Verdict: For $15 million over two years, he'd be cheaper than Kendrick with more upside and a better injury history.


Ubaldo Jimenez, 29, RHP

No doubt about it: Jimenez is a gamble. His 3.30 ERA and career-high 9.56 strikeouts per nine innings from last season in Cleveland are enticing. But those came directly on the heels of drek: a combined 5.03 ERA in 63 starts over two years prior, with the Indians and Rockies. An All-Star in 2010, Jimenez has already shown how spectacularly he can come crashing down to earth. And he's a power pitcher who's already lost 5 m.p.h. -- FIVE -- in the last three years. High upside, but not without risk. He's kept relatively healthy, hitting the DL only once in seven big league seasons. Maybe the biggest downside: he was extended a qualifying offer, meaning the Phillies would have to sacrifice next year's first-round pick, No. 7 overall, to sign him. Cleveland is reportedly meeting with his people at the GM meetings this week. No other suitors have emerged publicly. Though for Amaro, moving quickly on a free agent has typically meant overspending, not saving.

Verdict: If I miss out on Arroyo and Kazmir, maybe. But don't expect less than four years and $60 million.

Other Options

Paul Maholm, 31, LHP

Rough year last year. Had a 4.41 ERA, his worst in three seasons. Missed 29 games with a wrist sprain, 10 with elbow inflammation. He has talent, and it showed in his 3.66 ERA between 2011 and 2012. But even after trimming the $6.5 million he made last season for bad numbers and two injuries, that might still be too much. Though he'll probably only seek a one year deal to rehabilitate his value. Might not be a bad flier, for a No. 5 guy.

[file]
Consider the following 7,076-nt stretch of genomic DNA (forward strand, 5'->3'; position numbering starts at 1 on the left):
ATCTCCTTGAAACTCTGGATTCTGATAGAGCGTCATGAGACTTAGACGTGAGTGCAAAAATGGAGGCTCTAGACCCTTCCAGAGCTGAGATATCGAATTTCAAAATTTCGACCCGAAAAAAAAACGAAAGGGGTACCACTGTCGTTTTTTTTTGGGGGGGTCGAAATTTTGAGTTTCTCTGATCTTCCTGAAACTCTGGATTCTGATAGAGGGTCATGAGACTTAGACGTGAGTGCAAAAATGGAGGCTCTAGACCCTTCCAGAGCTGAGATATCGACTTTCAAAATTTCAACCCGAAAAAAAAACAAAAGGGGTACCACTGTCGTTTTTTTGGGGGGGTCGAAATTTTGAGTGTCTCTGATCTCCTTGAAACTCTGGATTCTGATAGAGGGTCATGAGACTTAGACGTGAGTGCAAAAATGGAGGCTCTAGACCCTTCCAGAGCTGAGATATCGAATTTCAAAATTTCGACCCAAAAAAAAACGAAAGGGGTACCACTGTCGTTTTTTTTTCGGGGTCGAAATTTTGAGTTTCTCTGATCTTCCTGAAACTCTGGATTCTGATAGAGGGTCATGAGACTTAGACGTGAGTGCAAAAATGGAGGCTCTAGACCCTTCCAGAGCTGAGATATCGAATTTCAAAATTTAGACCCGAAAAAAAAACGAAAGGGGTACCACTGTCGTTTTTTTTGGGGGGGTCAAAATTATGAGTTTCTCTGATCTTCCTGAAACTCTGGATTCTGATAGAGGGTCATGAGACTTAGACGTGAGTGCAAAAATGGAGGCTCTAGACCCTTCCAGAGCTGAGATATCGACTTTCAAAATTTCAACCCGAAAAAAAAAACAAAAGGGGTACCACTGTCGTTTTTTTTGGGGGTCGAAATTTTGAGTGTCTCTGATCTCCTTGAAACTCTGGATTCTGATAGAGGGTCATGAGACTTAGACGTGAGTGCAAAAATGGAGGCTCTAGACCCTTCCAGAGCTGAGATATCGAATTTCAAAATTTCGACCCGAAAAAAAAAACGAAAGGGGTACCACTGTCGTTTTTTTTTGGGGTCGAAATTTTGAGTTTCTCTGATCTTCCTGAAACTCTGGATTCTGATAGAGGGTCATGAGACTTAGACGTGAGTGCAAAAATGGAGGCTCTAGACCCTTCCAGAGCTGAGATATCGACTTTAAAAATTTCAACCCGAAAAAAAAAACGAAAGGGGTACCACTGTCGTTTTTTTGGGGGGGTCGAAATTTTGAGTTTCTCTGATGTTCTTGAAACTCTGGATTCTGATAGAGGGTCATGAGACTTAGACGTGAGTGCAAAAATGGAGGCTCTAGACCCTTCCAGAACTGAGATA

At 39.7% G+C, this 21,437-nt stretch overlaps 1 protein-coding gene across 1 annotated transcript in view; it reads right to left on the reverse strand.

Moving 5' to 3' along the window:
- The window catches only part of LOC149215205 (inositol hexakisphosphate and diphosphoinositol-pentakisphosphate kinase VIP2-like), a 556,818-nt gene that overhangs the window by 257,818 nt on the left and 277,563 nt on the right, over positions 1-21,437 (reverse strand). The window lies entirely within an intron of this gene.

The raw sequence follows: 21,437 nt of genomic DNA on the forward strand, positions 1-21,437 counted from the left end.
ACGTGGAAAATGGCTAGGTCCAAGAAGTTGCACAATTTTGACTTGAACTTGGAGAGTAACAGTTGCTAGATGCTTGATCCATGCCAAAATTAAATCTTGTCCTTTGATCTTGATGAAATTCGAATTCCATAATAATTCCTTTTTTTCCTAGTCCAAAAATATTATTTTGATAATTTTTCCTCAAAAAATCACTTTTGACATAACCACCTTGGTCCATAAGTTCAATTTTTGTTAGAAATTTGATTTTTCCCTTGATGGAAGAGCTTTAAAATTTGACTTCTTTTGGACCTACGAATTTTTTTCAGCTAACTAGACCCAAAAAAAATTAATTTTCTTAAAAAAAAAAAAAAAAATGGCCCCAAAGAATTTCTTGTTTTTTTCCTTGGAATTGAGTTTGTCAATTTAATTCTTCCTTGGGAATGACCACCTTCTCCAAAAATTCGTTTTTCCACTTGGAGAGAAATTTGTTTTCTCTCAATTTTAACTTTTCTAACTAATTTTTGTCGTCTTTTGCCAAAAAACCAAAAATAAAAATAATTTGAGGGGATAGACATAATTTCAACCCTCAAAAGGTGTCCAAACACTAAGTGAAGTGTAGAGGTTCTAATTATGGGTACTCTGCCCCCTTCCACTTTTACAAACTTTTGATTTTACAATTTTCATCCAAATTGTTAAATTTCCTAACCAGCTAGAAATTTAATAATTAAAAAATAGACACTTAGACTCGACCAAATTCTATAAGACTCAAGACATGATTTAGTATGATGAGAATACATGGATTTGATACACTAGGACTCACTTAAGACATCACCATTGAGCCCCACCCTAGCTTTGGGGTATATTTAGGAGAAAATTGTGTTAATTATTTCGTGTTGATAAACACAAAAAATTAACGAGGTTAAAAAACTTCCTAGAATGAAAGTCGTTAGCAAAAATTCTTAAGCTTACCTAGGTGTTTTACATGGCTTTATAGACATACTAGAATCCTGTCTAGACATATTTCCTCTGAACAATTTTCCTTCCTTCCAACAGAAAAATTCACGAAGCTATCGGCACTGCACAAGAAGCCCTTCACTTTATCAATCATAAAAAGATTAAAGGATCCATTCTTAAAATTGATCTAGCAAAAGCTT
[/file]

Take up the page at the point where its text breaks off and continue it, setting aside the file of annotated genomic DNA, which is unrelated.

Jason Vargas, 30, LHP

Much like Arroyo, he's a soft-thrower with a low ceiling. Consistent production. ERAs of 3.78, 4.25, 3.85 and 4.02 over 30 starts in each of his last four seasons. A decent fallback option, definitely an upgrade over Kendrick. Vargas made $8.5 million last season. He could earn as much as $10 million next season, maybe over two years.

Gavin Floyd, 30, RHP

Iffy track record. Last sub-4.00 ERA season was 2008, his only such season. But he's coming off Tommy John surgery, which should clip his price tag and help his ability, and he earned only $3.75 million per in his four-year deal through 2012. Better options exist. But Floyd, who has history here, isn't a bad break-the-glass move.

Bruce Chen, 36, LHP

On paper, this would feel a lot like John Lannan's signing last offseason, but for an older player and more money. Great 3.27 ERA for the Royals last season. But he had a 5.07 ERA in 2012, is closer to 40 years old than 30 and may cost as much as $7 million per, maybe for two years. Had two stints in Philadelphia, in 2000 and 2001. Consider it if the market empties and his price tag plummets. Maybe. On second thought...

Masahiro Tanaka, Matt Garza, Ervin Santana, Ricky Nolasco, Phil Hughes, Edward Mujica, A.J. Burnett, Bartolo Colon, Josh Johnson, Jason Hammel, Tim Hudson, Roy Halladay, Darn Haren, Mike Pelfrey, Scott Baker.

I'll pass. On all of them.

Matt Hammond covers the Phillies for 97.3 ESPN-FM. 

Follow him on Twitter at @MKH973. Catch him every Saturday from 12-2 on “Sports Bash Saturday.”